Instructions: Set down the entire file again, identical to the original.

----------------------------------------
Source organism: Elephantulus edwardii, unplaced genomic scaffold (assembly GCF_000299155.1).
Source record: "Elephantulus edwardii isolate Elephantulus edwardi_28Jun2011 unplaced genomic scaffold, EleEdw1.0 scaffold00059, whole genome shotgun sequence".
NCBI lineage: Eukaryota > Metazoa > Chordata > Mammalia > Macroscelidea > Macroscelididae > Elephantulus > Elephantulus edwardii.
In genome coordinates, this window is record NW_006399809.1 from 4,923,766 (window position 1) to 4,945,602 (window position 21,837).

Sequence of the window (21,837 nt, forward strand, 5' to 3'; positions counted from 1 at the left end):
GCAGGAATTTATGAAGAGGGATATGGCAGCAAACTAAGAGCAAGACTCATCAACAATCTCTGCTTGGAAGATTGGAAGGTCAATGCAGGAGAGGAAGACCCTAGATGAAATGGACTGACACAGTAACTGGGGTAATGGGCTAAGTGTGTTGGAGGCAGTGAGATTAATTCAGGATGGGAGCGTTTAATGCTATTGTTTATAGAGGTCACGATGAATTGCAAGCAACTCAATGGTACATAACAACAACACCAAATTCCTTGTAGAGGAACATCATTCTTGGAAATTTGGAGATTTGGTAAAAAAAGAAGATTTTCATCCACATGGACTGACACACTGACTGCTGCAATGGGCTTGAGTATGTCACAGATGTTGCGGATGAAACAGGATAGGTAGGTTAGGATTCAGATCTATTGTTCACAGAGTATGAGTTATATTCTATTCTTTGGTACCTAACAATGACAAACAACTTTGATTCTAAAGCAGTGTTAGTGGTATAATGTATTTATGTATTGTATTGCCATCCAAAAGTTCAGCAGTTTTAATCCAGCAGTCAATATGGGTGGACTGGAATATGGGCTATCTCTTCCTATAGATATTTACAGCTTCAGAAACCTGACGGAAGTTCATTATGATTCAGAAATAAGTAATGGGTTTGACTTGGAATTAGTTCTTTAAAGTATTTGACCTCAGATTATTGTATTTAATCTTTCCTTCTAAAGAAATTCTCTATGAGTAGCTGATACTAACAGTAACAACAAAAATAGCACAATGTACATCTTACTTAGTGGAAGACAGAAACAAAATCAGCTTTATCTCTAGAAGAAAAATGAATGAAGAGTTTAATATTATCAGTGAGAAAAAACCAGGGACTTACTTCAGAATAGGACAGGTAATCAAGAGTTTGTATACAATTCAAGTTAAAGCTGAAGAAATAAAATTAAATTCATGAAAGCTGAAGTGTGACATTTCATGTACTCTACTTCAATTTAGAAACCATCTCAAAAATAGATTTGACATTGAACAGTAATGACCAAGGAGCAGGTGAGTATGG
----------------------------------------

Source organism: Elephantulus edwardii, unplaced genomic scaffold (assembly GCF_000299155.1).
Source record: "Elephantulus edwardii isolate Elephantulus edwardi_28Jun2011 unplaced genomic scaffold, EleEdw1.0 scaffold00059, whole genome shotgun sequence".
NCBI lineage: Eukaryota > Metazoa > Chordata > Mammalia > Macroscelidea > Macroscelididae > Elephantulus > Elephantulus edwardii.
In genome coordinates, this window is record NW_006399809.1 from 4,923,766 (window position 1) to 4,945,602 (window position 21,837).

Sequence of the window (21,837 nt, forward strand, 5' to 3'; positions counted from 1 at the left end):
GCAGGAATTTATGAAGAGGGATATGGCAGCAAACTAAGAGCAAGACTCATCAACAATCTCTGCTTGGAAGATTGGAAGGTCAATGCAGGAGAGGAAGACCCTAGATGAAATGGACTGACACAGTAACTGGGGTAATGGGCTAAGTGTGTTGGAGGCAGTGAGATTAATTCAGGATGGGAGCGTTTAATGCTATTGTTTATAGAGGTCACGATGAATTGCAAGCAACTCAATGGTACATAACAACAACACCAAATTCCTTGTAGAGGAACATCATTCTTGGAAATTTGGAGATTTGGTAAAAAAAGAAGATTTTCATCCACATGGACTGACACACTGACTGCTGCAATGGGCTTGAGTATGTCACAGATGTTGCGGATGAAACAGGATAGGTAGGTTAGGATTCAGATCTATTGTTCACAGAGTATGAGTTATATTCTATTCTTTGGTACCTAACAATGACAAACAACTTTGATTCTAAAGCAGTGTTAGTGGTATAATGTATTTATGTATTGTATTGCCATCCAAAAGTTCAGCAGTTTTAATCCAGCAGTCAATATGGGTGGACTGGAATATGGGCTATCTCTTCCTATAGATATTTACAGCTTCAGAAACCTGACGGAAGTTCATTATGATTCAGAAATAAGTAATGGGTTTGACTTGGAATTAGTTCTTTAAAGTATTTGACCTCAGATTATTGTATTTAATCTTTCCTTCTAAAGAAATTCTCTATGAGTAGCTGATACTAACAGTAACAACAAAAATAGCACAATGTACATCTTACTTAGTGGAAGACAGAAACAAAATCAGCTTTATCTCTAGAAGAAAAATGAATGAAGAGTTTAATATTATCAGTGAGAAAAAACCAGGGACTTACTTCAGAATAGGACAGGTAATCAAGAGTTTGTATACAATTCAAGTTAAAGCTGAAGAAATAAAATTAAATTCATGAAAGCTGAAGTGTGACATTTCATGTACTCTACTTCAATTTAGAAACCATCTCAAAAATAGATTTGACATTGAACAGTAATGACCAAGGAGCAGGTGAGTATGG